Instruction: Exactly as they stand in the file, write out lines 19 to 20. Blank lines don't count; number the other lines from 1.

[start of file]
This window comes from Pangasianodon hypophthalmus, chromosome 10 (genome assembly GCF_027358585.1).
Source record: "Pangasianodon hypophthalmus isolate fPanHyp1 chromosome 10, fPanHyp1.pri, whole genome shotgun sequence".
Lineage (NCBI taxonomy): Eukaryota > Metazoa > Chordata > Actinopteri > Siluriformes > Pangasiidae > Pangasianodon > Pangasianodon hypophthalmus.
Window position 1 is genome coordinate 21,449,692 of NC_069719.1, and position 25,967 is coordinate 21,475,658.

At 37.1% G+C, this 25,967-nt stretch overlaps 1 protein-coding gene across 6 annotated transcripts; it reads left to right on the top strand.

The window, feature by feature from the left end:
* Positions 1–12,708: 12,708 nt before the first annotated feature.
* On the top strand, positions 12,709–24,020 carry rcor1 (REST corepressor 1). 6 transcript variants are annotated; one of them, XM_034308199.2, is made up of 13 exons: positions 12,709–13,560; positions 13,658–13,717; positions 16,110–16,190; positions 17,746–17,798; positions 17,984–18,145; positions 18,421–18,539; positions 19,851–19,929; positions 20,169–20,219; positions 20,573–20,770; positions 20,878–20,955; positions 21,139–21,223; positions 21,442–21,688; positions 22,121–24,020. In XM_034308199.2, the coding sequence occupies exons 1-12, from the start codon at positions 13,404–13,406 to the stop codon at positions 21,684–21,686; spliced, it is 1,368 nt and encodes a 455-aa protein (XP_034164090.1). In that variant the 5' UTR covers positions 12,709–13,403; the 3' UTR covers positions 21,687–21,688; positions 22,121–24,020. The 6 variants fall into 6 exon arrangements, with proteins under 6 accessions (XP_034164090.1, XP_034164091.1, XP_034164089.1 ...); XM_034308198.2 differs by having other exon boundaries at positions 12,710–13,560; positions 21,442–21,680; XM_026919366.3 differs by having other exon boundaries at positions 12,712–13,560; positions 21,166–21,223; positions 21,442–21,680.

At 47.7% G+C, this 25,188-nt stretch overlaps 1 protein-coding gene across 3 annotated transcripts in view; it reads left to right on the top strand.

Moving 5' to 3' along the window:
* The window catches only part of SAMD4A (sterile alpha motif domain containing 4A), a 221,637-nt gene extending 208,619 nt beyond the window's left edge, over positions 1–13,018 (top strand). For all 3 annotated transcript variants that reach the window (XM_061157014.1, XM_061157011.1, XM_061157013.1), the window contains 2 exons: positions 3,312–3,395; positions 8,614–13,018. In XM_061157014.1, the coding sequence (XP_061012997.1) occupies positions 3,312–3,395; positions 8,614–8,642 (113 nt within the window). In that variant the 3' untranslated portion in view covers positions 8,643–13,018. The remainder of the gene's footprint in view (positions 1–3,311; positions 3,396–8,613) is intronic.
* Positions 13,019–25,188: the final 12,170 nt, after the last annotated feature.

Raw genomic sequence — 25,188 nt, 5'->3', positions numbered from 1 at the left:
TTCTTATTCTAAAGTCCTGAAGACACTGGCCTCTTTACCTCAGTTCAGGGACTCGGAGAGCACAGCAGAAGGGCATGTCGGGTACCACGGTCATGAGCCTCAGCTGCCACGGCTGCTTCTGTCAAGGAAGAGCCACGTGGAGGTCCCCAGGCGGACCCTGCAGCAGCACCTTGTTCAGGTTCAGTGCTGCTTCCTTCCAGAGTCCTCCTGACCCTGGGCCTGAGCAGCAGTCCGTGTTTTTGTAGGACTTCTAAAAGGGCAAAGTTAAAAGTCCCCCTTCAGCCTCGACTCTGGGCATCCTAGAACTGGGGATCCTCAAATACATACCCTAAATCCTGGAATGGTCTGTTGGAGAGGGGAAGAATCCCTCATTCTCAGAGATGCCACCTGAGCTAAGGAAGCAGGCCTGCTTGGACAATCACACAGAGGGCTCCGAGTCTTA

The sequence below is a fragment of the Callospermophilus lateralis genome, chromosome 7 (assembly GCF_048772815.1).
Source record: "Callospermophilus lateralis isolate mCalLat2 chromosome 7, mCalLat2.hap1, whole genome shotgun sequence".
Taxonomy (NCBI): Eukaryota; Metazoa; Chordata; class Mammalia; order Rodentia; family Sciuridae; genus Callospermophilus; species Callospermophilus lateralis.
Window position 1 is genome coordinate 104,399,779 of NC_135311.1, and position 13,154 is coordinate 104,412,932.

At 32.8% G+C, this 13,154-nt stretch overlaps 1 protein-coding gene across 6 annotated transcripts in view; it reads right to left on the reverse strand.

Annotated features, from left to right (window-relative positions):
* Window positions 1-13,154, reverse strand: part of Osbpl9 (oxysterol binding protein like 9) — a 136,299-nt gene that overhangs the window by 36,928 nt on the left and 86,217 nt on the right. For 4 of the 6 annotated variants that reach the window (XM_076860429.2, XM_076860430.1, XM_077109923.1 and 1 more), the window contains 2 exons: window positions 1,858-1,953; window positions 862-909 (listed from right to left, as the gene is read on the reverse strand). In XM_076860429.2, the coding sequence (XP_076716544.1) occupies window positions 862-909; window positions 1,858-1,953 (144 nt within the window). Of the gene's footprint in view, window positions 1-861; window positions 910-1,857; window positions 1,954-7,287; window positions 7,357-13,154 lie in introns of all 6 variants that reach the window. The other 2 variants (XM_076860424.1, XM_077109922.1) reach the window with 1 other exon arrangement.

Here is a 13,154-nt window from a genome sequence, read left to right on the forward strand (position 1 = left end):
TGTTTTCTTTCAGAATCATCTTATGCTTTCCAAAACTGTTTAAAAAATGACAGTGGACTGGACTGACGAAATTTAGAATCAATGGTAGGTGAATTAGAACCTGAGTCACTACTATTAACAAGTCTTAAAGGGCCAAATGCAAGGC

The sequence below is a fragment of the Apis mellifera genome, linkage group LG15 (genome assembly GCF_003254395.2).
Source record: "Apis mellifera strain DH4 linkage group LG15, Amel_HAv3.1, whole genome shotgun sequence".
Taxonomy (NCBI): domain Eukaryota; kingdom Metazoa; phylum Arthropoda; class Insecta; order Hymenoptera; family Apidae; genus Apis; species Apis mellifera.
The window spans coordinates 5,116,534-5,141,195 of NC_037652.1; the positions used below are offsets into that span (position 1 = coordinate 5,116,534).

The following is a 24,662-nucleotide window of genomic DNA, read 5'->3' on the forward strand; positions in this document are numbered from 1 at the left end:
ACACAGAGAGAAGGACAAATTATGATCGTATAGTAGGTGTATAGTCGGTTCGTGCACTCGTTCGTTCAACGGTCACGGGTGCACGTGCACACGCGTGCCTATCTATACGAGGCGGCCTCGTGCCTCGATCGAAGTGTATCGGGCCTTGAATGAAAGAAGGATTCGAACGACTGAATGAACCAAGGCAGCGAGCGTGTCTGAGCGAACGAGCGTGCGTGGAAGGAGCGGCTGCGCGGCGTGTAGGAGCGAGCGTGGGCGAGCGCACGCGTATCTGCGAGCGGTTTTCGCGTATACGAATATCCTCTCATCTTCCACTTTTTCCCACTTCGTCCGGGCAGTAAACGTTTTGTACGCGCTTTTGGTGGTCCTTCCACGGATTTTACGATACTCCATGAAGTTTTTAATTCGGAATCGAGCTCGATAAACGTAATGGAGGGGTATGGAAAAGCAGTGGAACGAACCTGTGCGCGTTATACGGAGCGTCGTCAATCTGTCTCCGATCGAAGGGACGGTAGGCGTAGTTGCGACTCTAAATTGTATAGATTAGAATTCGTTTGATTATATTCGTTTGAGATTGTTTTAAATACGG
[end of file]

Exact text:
At 32.8% G+C, this 13,154-nt stretch overlaps 1 protein-coding gene across 6 annotated transcripts in view; it reads right to left on the reverse strand.

Annotated features, from left to right (window-relative positions):